Crosses and Birds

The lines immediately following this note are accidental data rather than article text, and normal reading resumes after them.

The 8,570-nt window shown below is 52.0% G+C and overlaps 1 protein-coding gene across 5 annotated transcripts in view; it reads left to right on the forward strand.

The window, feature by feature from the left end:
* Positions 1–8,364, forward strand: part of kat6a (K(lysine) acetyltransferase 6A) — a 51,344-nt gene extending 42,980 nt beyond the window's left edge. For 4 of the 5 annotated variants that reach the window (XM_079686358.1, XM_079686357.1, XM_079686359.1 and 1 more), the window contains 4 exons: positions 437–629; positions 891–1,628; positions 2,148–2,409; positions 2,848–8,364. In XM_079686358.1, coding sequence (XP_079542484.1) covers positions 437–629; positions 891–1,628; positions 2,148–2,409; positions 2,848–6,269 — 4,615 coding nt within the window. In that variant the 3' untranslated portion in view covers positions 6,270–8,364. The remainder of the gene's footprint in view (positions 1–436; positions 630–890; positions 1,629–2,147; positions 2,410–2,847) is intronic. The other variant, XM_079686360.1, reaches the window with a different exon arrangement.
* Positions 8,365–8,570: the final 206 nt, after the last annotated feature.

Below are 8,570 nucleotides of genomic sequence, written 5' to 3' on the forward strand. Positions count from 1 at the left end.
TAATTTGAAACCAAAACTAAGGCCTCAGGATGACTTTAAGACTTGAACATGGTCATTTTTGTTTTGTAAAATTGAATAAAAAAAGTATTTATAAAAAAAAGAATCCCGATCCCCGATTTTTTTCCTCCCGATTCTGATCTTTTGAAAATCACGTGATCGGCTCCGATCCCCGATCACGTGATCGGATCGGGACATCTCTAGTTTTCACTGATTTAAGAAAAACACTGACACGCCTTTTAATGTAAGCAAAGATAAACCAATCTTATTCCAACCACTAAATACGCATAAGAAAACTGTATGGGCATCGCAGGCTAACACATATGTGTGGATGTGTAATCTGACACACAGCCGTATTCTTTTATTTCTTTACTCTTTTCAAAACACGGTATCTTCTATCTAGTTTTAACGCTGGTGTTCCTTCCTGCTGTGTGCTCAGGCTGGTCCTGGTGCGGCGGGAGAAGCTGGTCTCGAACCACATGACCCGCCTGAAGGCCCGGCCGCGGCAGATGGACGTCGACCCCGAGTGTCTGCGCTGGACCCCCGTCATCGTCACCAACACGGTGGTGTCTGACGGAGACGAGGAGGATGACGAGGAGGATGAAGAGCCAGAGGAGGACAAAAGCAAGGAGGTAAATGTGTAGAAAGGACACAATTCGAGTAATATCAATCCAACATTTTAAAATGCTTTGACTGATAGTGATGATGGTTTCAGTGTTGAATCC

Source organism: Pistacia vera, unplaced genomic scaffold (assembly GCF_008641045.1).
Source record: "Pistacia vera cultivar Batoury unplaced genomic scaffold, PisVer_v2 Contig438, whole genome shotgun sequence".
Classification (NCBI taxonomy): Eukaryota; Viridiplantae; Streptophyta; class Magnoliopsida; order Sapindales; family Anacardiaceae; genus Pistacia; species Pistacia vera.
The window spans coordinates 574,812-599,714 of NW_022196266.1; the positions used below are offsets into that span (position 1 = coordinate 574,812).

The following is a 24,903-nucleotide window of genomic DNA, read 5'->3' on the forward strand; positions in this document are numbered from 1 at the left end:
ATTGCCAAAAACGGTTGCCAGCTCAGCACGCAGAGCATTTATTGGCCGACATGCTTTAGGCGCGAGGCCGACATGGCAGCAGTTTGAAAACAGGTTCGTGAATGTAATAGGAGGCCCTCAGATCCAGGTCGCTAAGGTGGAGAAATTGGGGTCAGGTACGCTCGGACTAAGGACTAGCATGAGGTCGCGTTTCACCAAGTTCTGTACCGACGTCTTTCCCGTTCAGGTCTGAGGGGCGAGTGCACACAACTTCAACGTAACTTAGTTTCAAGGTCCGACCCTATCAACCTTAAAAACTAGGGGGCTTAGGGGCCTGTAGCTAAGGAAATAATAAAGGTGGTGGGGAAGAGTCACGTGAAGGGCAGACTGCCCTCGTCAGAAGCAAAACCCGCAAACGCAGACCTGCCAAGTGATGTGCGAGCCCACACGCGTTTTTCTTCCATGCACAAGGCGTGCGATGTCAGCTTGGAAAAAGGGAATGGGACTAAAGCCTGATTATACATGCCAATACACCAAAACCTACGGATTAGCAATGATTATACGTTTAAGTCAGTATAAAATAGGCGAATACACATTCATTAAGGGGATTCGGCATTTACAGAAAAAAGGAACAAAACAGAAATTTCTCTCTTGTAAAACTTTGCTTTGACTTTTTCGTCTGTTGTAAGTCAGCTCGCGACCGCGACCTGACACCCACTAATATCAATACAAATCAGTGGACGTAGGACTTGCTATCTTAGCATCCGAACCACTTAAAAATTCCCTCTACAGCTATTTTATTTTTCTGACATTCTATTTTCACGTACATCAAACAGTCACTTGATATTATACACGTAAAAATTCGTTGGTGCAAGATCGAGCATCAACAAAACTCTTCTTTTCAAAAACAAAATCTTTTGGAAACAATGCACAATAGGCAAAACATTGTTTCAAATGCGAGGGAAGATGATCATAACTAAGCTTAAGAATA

Bethlehem region dress inserts all couch embroidered (tahreeri) on silk taffeta (hermzi) with foil and silk thread. In the purple and orange silk sleeve inserts, very subtle and discreet square crosses could be discerned in the centre of the middle clock (sa’a) motif and a long cross in the top part of each. It is also the case with the red and green side panels (banayeq), where in each of the sa’a motifs the cross references could be seen. Additionally, two smaller orange and deep Bordeaux cross crosslets can be seen as part of the general embroidery pattern on the central green band in each panel. The crosses could have been consciously placed as spiritual references to the wearer or maker’s faith, or just made in the style and technique of the embroidery. In Bethlehem where Palestinian Christians and Muslims wore identical costumes, it could be deduced that the crosses were possibly created as a statement of one’s religion. The cockerel (deek) or bird (teer) motifs found on top of the sa’a motifs on the sleeves and side panels, as well as on the velvet inserts above the chest panel are believed to have been once an allegory to Christianity. As a way to avoid Ottoman harassment, Palestinian Christians supposedly embroidered a deek motif on one side above the chest panels as a means of secretly communicating their faith. Eventually the deek motif developed into a style and cockerels started appearing on both sides of the chest on velvet inserts placed over the panel and elsewhere. As the style of couched chest panels spread throughout Palestine, dresses with the teer or deek motifs became known as bird dresses (thob abu teer).